A review is presented of the incidence and distribution of infections with opportunist mycobacteria in Wales for the years 1952-71. The most important opportunist pathogen was Mycobacterium kansasii.
Although the numbers affected by each species were small, taken together they indicate a genuine increase in incidence over the two decades. As tuberculosis declined by five-sixths over the same period, the relative change has been striking.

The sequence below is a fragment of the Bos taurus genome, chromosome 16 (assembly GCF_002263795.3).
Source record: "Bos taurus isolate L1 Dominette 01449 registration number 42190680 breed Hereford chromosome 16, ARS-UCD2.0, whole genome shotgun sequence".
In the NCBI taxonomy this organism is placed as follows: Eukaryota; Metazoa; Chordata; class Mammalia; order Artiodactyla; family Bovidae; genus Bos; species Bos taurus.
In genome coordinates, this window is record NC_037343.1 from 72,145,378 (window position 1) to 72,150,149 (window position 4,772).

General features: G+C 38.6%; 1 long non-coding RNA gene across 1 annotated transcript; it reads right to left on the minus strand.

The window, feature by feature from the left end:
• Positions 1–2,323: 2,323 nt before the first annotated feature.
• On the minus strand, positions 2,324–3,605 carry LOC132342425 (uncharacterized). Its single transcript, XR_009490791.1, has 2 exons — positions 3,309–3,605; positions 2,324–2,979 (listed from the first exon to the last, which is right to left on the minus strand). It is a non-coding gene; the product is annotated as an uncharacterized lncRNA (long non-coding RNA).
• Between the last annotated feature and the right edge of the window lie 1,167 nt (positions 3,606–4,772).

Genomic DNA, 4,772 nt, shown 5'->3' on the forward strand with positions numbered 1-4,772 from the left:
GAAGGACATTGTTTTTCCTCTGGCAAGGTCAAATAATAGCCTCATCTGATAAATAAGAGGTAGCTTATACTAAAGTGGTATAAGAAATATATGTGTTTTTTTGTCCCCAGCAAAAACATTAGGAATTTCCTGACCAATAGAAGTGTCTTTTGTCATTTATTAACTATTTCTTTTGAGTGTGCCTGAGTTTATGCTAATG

The distribution of infections suggest that exposure to dust at work and to heavy air pollution at home predispose to infection by opportunist mycobacteria.
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